Canadian Pacific creates website to argue for rail merger
OMAHA, Neb. (AP) — Canadian Pacific has created a website to showcase all of its arguments for its proposed takeover of Norfolk Southern railroad. Most of what's on the WWW DOT CP Consolidation DOT com website is from Canadian Pacific's previous statements and reports on the proposed merger. But the site also lists the question Canadian Pacific plans to ask Norfolk Southern shareholders this spring. Canadian Pacific wants Norfolk Southern investors to vote on whether they want the two railroads to discuss a merger. Norfolk Southern has rejected all of Canadian Pacific's takeover offers. The latest one was worth roughly $30 billion. Norfolk Southern doesn't plan to create its own website about the proposed deal. All of its statements on Canadian Pacific's offers are listed on the news section of its corporate site, .

Hospital says stolen laptop contained patient ID information
McCOOK, Neb. (AP) — Community Hospital in McCook has told nearly 4,200 former patients that their identity information was contained on a laptop computer that was stolen in December. Hospital officials say the laptop belonged to an employee of the hospital's auditing company, Seim (seyeme) Johnson of Omaha, and that it was stolen in Nashville, Tennessee. The hospital says Seim Johnson's subsequent investigation couldn't confirm that the laptop's encryption software was functioning. The hospital's health information manager, Rachel Berry, says the hospital is "not aware of any activity that would make us believe the information has actually been accessed or viewed." On Thursday Berry said all of the former patients notified are receiving a free year of identity monitoring. A Seim Johnson representative didn't immediately return a call from The Associated Press.

Western Nebraska man sentenced for theft of government funds
LINCOLN, Neb. (AP) — A western Nebraska man has been sentenced to 90 days' home confinement and ordered to repay more than $92,000 for working while collecting disability payments. U.S. Attorney Deborah Gilg says 42-year-old Frank Sanchez Junior was sentenced Thursday in a Lincoln federal court for theft of government funds. Sanchez must also perform 150 hours of community service and serve five years' supervised release. Authorities say Sanchez worked at BNSF Railroad from August 2004 through July 2007, when he filed for a Railroad Retirement Disability Annuity because of medical conditions. Prosecutors say Sanchez filled out a report in 2009 stating his condition hadn't changed and that he had not returned to work. Officials discovered in 2012 that Sanchez had returned to work at the railroad in 2009 while still collecting disability benefits.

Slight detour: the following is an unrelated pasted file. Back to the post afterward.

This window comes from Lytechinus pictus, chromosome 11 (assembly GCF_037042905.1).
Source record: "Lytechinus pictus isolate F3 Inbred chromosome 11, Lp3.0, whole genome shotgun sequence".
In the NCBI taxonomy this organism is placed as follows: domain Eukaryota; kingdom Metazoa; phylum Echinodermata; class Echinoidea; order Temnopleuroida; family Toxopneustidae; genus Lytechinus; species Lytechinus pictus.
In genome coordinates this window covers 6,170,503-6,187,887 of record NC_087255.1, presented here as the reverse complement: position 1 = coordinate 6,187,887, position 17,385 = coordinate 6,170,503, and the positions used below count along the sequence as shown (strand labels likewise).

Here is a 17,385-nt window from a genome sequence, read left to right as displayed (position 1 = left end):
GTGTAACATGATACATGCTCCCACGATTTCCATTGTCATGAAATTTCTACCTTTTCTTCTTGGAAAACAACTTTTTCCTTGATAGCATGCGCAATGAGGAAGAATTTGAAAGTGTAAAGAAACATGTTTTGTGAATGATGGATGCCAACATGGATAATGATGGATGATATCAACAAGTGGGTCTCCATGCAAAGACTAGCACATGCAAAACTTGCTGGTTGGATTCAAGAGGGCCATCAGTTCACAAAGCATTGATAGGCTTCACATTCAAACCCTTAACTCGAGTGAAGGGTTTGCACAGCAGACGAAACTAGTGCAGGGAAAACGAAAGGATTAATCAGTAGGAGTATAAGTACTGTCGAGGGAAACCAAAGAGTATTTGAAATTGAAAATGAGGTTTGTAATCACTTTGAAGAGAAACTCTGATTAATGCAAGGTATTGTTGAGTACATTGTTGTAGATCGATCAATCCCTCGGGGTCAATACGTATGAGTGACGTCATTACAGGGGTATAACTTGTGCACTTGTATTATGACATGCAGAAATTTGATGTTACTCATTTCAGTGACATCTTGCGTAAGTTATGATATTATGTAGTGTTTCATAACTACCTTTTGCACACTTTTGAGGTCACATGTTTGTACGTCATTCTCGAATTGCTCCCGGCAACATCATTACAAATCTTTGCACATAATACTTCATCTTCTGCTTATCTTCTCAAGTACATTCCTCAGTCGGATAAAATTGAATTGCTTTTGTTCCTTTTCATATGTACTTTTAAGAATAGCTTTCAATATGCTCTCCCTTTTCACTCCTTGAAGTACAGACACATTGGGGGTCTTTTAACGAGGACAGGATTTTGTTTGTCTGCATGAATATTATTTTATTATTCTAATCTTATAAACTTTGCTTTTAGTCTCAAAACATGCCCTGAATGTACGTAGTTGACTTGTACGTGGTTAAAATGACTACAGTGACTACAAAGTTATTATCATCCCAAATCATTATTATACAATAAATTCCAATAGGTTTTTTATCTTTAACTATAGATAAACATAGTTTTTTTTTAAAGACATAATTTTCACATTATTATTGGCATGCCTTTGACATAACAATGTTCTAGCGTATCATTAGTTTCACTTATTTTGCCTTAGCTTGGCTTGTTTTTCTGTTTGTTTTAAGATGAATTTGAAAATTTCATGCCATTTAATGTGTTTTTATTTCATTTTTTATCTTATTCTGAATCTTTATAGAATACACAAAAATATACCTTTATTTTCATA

Woman whose Omaha babysitter was killed to read statement
OMAHA, Neb. (AP) — A woman who was at the scene of her babysitter's murder as a child is now protesting the convicted killer's early release. The Omaha World-Herald reports that Beth Bushon will read a written statement Friday at a resentencing hearing for Christopher Garza, one of the two men serving life sentences for Christina O'Day's murder nearly 26 year ago. Garza, who was 16 during the 1990 murder, is eligible for a lighter sentence under a 2012 U.S. Supreme Court ruling that declared that life sentences without parole were unconstitutional for juvenile offenders. Under the ruling, judges can still impose life sentences, but they must consider other options. Garza is one of 27 Nebraskans are being resentenced as a result of the ruling.